49. Shi C, Chandrasekaran A, Thuluvath PJ, et al. Ultrasensitive detection of KRAS2 mutations in bile and serum from patients with biliary tract carcinoma using LigAmp technology. J Mol Diagn 2009;11:583-9. [Crossref] [PubMed]
  50. Shin SH, Lee K, Kim BH, et al. Bile-based detection of extrahepatic cholangiocarcinoma with quantitative DNA methylation markers and its high sensitivity. J Mol Diagn 2012;14:256-63. [Crossref] [PubMed]
  51. Baraniskin A, Nöpel-Dünnebacke S, Schumacher B, et al. Analysis of U2 small nuclear RNA fragments in the bile differentiates cholangiocarcinoma from primary sclerosing cholangitis and other benign biliary disorders. Dig Dis Sci 2014;59:1436-41. [Crossref] [PubMed]
  52. Jansson MD, Lund AH. MicroRNA and cancer. Mol Oncol 2012;6:590-610. [Crossref] [PubMed]
  53. Li G, Pu Y. MicroRNA signatures in total peripheral blood of gallbladder cancer patients. Tumour Biol 2015;36:6985-90. [Crossref] [PubMed]
  54. Wang S, Yin J, Li T, et al. Upregulated circulating miR-150 is associated with the risk of intrahepatic cholangiocarcinoma. Oncol Rep 2015;33:819-25. [Crossref] [PubMed]
  55. Shigehara K, Yokomuro S, Ishibashi O, et al. Real-time PCR-based analysis of the human bile micrornaome identifies miR-9 as a potential diagnostic biomarker for biliary tract cancer. PLoS One 2011;6:e23584. [Crossref] [PubMed]
  56. Voigtländer T, Gupta SK, Thum S, et al. MicroRNAs in serum and bile of patients with primary sclerosing cholangitis and/or cholangiocarcinoma. PLoS One 2015;10:e0139305. [Crossref] [PubMed]
  57. Schrader C, Schielke A, Ellerbroek L, et al. PCR inhibitors - occurrence, properties and removal. J Appl Microbiol 2012;113:1014-26. [Crossref] [PubMed]
  58. Sahab ZJ, Semaan SM, Sang QX. Methodology and applications of disease biomarker identification in human serum. Biomark Insights 2007;2:21-43. [PubMed]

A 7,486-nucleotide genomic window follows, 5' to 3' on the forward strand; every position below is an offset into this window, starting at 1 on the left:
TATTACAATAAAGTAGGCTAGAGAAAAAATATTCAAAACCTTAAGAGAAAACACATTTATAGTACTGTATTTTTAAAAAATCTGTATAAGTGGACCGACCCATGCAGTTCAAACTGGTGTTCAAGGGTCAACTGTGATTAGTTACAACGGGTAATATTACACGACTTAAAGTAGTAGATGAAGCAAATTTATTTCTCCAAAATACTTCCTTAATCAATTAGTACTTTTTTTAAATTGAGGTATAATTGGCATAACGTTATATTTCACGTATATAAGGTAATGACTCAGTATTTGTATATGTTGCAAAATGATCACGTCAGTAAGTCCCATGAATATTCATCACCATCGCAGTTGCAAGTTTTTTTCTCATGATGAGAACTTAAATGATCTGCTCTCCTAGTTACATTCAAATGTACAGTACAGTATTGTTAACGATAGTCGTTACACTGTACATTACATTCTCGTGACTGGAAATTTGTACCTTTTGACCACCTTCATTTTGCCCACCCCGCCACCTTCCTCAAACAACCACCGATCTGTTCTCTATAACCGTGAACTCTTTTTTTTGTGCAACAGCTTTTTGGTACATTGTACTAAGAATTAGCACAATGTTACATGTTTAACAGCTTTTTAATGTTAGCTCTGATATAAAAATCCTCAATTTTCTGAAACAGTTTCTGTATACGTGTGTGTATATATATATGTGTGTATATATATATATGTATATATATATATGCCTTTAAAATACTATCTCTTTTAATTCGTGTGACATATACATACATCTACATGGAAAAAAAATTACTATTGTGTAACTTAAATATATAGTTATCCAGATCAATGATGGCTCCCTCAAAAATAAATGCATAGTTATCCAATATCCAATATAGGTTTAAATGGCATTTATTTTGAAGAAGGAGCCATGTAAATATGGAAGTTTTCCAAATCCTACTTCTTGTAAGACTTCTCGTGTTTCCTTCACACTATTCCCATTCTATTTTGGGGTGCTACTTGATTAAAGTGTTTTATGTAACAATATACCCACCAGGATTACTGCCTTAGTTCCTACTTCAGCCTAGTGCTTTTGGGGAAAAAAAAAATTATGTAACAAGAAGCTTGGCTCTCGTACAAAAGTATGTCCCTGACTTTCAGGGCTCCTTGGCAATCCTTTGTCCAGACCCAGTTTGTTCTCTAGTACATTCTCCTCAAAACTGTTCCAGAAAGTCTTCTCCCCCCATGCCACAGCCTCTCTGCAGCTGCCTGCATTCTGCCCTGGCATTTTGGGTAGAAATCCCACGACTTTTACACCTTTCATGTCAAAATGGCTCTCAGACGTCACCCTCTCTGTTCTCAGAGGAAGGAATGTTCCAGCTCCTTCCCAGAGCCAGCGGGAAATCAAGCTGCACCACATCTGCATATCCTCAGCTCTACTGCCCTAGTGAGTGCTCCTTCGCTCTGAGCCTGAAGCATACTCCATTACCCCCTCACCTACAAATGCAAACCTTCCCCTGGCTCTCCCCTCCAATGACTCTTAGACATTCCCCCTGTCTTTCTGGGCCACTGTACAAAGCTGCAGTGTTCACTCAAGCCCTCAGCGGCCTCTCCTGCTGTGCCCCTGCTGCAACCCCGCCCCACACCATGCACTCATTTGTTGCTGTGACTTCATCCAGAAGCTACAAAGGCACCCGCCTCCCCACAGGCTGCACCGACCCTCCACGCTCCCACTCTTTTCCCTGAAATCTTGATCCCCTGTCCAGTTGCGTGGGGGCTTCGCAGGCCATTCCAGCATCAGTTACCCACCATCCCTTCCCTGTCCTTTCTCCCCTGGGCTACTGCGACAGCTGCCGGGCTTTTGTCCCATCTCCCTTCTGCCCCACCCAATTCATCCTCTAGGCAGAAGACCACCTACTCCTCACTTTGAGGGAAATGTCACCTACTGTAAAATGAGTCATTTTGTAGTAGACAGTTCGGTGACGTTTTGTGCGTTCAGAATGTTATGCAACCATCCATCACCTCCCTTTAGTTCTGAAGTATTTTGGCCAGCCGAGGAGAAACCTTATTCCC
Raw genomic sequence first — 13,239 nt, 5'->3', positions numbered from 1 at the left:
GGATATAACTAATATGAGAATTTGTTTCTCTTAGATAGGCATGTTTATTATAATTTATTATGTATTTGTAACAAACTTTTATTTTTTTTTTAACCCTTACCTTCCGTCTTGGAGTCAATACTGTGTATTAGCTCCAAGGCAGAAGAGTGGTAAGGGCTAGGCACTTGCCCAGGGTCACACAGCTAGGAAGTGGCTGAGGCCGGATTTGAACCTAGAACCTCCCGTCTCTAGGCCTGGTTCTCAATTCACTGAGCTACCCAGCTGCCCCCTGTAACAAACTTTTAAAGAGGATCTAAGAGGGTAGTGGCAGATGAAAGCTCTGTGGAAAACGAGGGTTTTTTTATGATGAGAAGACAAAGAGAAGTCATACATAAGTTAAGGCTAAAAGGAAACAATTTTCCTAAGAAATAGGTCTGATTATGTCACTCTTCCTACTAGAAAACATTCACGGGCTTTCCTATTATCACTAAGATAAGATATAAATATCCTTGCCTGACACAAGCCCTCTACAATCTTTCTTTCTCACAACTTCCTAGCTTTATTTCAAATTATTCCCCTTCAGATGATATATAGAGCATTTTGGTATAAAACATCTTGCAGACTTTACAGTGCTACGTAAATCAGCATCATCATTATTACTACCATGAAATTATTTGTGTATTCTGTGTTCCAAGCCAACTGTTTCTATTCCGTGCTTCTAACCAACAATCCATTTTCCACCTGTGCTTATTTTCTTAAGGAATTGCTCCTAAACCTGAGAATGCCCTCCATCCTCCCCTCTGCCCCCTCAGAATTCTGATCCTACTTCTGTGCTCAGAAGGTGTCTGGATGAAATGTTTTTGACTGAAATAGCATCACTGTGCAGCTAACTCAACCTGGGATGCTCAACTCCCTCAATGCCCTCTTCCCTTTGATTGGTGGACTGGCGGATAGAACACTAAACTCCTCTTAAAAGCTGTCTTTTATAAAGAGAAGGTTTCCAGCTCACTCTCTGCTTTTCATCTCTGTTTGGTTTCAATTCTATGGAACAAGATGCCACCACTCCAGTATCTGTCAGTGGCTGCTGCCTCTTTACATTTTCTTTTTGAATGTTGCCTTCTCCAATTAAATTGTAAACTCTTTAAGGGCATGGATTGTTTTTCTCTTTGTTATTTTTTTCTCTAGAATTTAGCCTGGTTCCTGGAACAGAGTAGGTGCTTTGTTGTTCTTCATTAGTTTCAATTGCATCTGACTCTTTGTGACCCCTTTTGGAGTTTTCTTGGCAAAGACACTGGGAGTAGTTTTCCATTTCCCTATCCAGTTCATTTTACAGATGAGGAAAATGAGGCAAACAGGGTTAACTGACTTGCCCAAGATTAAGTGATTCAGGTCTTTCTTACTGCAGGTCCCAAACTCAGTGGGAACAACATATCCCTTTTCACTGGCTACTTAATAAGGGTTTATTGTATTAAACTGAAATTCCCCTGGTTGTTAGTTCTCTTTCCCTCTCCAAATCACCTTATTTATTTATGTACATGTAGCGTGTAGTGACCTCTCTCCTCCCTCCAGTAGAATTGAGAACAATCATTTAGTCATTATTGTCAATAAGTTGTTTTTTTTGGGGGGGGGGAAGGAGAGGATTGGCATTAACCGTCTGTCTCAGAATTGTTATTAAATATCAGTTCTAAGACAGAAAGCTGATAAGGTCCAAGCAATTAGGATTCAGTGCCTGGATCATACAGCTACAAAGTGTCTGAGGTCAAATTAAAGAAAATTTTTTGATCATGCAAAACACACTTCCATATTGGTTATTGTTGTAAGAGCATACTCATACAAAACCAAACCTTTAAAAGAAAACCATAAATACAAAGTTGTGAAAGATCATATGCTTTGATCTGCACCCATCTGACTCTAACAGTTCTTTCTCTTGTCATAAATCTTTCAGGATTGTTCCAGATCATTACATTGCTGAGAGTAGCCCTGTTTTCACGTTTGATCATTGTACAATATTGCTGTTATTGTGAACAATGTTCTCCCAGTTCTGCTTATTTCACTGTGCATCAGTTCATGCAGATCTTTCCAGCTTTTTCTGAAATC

59. Koopmann J, Thuluvath PJ, Zahurak ML, et al. Mac-2-binding protein is a diagnostic marker for biliary tract carcinoma. Cancer 2004;101:1609-15. [Crossref] [PubMed]
  60. Properzi F, Logozzi M, Fais S. Exosomes: the future of biomarkers in medicine. Biomark Med 2013;7:769-78. [Crossref] [PubMed]
  61. Lin J, Li J, Huang B, et al. Exosomes: Novel Biomarkers for Clinical Diagnosis. ScientificWorldJournal 2015;2015:657086. [PubMed]
  62. EL Andaloussi S, Mäger I, Breakefield XO, et al. Extracellular vesicles: biology and emerging therapeutic opportunities. Nat Rev Drug Discov 2013;12:347-57. [Crossref] [PubMed]
  63. Colombo M, Raposo G, Théry C. Biogenesis, Secretion, and Intercellular Interactions of Exosomes and Other Extracellular Vesicles. Annu Rev Cell Dev Biol 2014;30:255-89. [Crossref] [PubMed]
  64. Raposo G, Stoorvogel W. Extracellular vesicles: Exosomes, microvesicles, and friends. J. Cell Biol 2013;200:373-83. [Crossref] [PubMed]
  65. Panagiotara A, Markou A, Lianidou ES, et al. Exosomes: A Cancer Theranostics Road Map. Public Health Genomics 2017;20:116-25. [Crossref] [PubMed]
  66. Yáñez-Mó M, Siljander PRM, Andreu Z, et al. Biological properties of extracellular vesicles and their physiological functions. J Extracell Vesicles 2015;4:27066. [Crossref] [PubMed]